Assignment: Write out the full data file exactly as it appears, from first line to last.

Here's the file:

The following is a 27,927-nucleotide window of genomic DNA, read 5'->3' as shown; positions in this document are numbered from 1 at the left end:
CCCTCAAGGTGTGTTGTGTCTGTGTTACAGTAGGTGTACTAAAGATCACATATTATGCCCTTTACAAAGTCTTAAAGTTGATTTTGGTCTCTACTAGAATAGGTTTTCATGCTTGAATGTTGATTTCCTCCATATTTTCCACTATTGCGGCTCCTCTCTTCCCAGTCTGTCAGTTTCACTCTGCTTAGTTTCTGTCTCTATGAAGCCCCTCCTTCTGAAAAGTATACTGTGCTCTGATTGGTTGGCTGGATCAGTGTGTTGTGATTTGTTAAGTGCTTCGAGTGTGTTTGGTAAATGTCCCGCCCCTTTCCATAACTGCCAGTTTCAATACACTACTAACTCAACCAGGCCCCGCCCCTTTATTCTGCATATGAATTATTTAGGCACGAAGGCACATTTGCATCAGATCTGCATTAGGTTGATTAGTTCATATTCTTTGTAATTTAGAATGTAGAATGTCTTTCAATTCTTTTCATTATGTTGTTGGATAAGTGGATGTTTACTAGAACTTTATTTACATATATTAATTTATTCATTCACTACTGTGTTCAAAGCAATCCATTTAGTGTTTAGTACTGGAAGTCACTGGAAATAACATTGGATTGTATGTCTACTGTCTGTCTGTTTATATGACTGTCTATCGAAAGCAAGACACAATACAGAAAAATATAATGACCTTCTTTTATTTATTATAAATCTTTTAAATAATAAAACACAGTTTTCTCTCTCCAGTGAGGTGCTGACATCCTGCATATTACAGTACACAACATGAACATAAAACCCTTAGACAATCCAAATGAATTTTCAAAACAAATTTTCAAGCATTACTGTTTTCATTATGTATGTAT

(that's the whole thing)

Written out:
The following is a 27,927-nucleotide window of genomic DNA, read 5'->3' as shown; positions in this document are numbered from 1 at the left end:
CCCTCAAGGTGTGTTGTGTCTGTGTTACAGTAGGTGTACTAAAGATCACATATTATGCCCTTTACAAAGTCTTAAAGTTGATTTTGGTCTCTACTAGAATAGGTTTTCATGCTTGAATGTTGATTTCCTCCATATTTTCCACTATTGCGGCTCCTCTCTTCCCAGTCTGTCAGTTTCACTCTGCTTAGTTTCTGTCTCTATGAAGCCCCTCCTTCTGAAAAGTATACTGTGCTCTGATTGGTTGGCTGGATCAGTGTGTTGTGATTTGTTAAGTGCTTCGAGTGTGTTTGGTAAATGTCCCGCCCCTTTCCATAACTGCCAGTTTCAATACACTACTAACTCAACCAGGCCCCGCCCCTTTATTCTGCATATGAATTATTTAGGCACGAAGGCACATTTGCATCAGATCTGCATTAGGTTGATTAGTTCATATTCTTTGTAATTTAGAATGTAGAATGTCTTTCAATTCTTTTCATTATGTTGTTGGATAAGTGGATGTTTACTAGAACTTTATTTACATATATTAATTTATTCATTCACTACTGTGTTCAAAGCAATCCATTTAGTGTTTAGTACTGGAAGTCACTGGAAATAACATTGGATTGTATGTCTACTGTCTGTCTGTTTATATGACTGTCTATCGAAAGCAAGACACAATACAGAAAAATATAATGACCTTCTTTTATTTATTATAAATCTTTTAAATAATAAAACACAGTTTTCTCTCTCCAGTGAGGTGCTGACATCCTGCATATTACAGTACACAACATGAACATAAAACCCTTAGACAATCCAAATGAATTTTCAAAACAAATTTTCAAGCATTACTGTTTTCATTATGTATGTAT